Bike Repair and Maintenance For Dummies book cover

Bike Repair and Maintenance For Dummies

By: Dennis Bailey and Keith Gates Published: 02-09-2009

The nuts and bolts of bike repair for bicycle commuters, serious cyclists, and casual riders  

Bike Repair & Maintenance For Dummies provides expert guidance and tips for bicyclists who are hitting the bike trail or just spinning around the neighborhood. If you have a little or a lot of experience in using tools on your bike, this book can show you how to keep your bike in top working order, from tires to handlebars, without all the technical jargon.  

If biking is already a part of your life – or you’d like it to be – this book can help you tackle your own bike maintenance and repair, so you don’t have to take it to the shop for routine tune-ups or call for help if you break down in the middle of nowhere. Of course, sometimes you’ll need to seek expert help, so the book covers when to attack a problem yourself and when to call in the pros for backup.  

And although this book is written in easy-to-understand language without a lot of biking jargon, Bike Repair & Maintenance For Dummies is still a comprehensive guide. Seasoned bike riders looking for additional tips and tricks to keep their bikes in top condition won’t be disappointed.  

This book will help you repair – and, if necessary, replace – the parts on your bicycle. You’ll discover how to make basic bike repairs, such as: 

  • Removing a wheel, tire, or tube 

  • Patching a tube or fixing a tire 

  • Working on hubs and spokes 

  • Installing new brakes and pads or addressing other brake issues 

  • Adjusting your saddle 

  • Using suspension seat posts 

  • Dealing with common chain problems 

  • Inspecting, cleaning, and lubricating cassettes and freewheels 


After you nail the basics, you can dive into advanced repairs and maintenance, including: 


  • Knowing how a frame is built and inspecting one for problems 

  • Adjusting and maintaining a bike’s suspension 

  • Removing, installing, and adjusting the rear and front derailleurs 

  • Removing and installing shifters 

  • Taping your handlebars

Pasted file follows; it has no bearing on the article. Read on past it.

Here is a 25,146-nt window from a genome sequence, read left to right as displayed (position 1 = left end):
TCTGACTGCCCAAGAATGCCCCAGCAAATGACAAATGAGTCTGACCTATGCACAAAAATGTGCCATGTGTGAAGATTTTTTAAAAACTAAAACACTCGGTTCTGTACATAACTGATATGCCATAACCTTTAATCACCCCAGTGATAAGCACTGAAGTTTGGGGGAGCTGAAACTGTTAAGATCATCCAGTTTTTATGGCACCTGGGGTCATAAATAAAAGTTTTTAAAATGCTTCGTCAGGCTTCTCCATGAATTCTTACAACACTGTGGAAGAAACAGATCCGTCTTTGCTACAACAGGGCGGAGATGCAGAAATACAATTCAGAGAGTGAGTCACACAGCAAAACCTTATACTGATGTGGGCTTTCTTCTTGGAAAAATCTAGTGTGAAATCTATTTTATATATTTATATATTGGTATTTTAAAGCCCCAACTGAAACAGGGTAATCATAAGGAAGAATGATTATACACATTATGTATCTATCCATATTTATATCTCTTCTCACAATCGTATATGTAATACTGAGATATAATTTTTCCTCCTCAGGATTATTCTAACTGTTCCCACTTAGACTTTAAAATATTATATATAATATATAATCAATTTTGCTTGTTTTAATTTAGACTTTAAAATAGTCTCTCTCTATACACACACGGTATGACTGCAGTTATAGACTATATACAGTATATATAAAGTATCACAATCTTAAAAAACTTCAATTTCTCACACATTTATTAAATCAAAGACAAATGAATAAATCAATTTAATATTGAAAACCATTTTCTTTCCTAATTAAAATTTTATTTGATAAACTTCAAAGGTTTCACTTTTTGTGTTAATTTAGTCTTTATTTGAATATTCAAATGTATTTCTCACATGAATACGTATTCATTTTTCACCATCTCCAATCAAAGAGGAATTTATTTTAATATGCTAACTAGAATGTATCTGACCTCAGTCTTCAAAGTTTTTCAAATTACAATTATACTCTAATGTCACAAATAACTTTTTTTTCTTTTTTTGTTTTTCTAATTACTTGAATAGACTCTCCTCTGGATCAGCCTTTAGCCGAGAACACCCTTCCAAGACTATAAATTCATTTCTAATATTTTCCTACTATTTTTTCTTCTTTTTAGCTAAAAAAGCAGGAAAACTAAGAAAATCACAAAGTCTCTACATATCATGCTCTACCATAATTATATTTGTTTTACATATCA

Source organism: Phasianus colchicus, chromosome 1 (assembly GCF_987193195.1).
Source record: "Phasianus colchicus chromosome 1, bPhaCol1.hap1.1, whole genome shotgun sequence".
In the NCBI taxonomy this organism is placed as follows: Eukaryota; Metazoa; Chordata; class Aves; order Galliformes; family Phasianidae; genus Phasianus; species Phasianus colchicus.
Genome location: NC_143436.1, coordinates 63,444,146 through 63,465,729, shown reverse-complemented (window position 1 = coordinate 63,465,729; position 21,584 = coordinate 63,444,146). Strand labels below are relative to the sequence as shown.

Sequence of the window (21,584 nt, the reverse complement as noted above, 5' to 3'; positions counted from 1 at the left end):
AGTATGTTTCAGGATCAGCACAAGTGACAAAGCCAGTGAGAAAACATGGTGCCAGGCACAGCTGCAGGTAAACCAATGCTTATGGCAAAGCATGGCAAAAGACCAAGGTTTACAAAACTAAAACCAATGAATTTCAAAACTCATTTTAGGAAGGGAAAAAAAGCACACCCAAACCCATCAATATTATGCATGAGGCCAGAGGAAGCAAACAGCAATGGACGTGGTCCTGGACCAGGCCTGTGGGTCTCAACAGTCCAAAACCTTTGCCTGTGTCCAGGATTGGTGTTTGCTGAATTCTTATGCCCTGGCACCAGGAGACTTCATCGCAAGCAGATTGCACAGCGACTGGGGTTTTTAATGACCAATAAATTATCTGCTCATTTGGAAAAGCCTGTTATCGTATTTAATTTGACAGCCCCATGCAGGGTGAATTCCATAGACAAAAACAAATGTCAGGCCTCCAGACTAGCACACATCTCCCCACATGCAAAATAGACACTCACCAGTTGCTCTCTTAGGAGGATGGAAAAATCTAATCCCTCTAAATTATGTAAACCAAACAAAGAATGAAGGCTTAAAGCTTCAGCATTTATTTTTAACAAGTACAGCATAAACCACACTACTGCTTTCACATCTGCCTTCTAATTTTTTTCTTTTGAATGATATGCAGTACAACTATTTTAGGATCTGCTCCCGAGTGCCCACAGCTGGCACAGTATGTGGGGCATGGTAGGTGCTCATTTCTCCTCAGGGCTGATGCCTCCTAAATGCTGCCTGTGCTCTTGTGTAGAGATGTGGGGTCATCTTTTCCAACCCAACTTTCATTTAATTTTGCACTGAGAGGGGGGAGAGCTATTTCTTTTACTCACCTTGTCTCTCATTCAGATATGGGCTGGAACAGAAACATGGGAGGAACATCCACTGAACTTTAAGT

• Adjusting and overhauling your headset 

Get your copy of Bike Repair & Maintenance For Dummies to learn all of that, plus tips on staying safe, ensuring your bike is always a good fit for you, and improving your bike’s performance. 

Articles From Bike Repair and Maintenance For Dummies

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4 results
Bike Maintenance and Repair For Dummies Cheat Sheet

Cheat Sheet / Updated 04-25-2022

Before you hit the road on your bike, put together an emergency tool kit for unexpected repairs and give your bike a pre-ride maintenance inspection. Stay alert while riding your bike and practice some basic road safety rules to stay safe and enjoy your ride.

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Bike Tools to Take When You Ride

Article / Updated 03-26-2016

Before you hit the road on your bike, assemble an emergency tool kit so you’re prepared in case of a breakdown. Take the weight and size of bike tools into consideration when you’re loading up your tool kit, you don’t want tools that will weigh you down or not fit into the tool pouch. Include the following tools in your emergency tool kit. (After you have some biking experience, you may decide to change or add to it.) Small frame-mounted tire pump: A flat is going to strike eventually so unless you want to walk home, take along a pump. Tire-patch kit: When you have a flat, you’ll need a patch kit to repair it. Spare inner tube: A spare tube is important to have on hand when you blow a tube and a patch kit won’t do the trick. Tire levers: For most bikes, tire levers are necessary to remove and install a tire. Allen wrenches: Use these for adjusting parts of your bike. Screwdrivers: Both types — Phillips and flathead — are required for adjusting derailleurs and other parts. Spoke wrench: Make sure you have one that fits the spoke nipples on your bike. Pliers: If you have to work on cables, you’ll need pliers. Rag: A rag will help keep your hands clean. Small light: A light is important to have in case you get caught out at night. On extended trips (more than a few hours at a time or for multi-day trips), bring all the preceding items, plus the following: Spare tire: If you tear up a tire, you’ll be glad you had a foldable spare tire on hand. Extra tubes: If you blow out both tubes on a ride, you need two spares — one isn’t always enough. Chain tool: A longer trip increases the chances of having issues with your chain, and you’ll need a chain tool to take apart the chain and reconnect it. Chain links and rivets: Because there’s always the chance of breaking a chain, it’s good to have replacement links handy for reconnecting the chain. Spare spokes: Have a couple extra spokes available. Make sure you have the right size for each wheel. Spare cables: Extra cables for the brakes and the derailleurs are useful for longer trips when a weighted-down bike puts extra strain on the cables. Lubrication: As you ride on extended trips, parts will need to be lubricated. Keep a small plastic bottle of lube that you can apply to your chain, pivot points, and cable. Duct tape: This all-purpose tool can get help you solve many problems, at least long enough to hold something together until you get to the next town.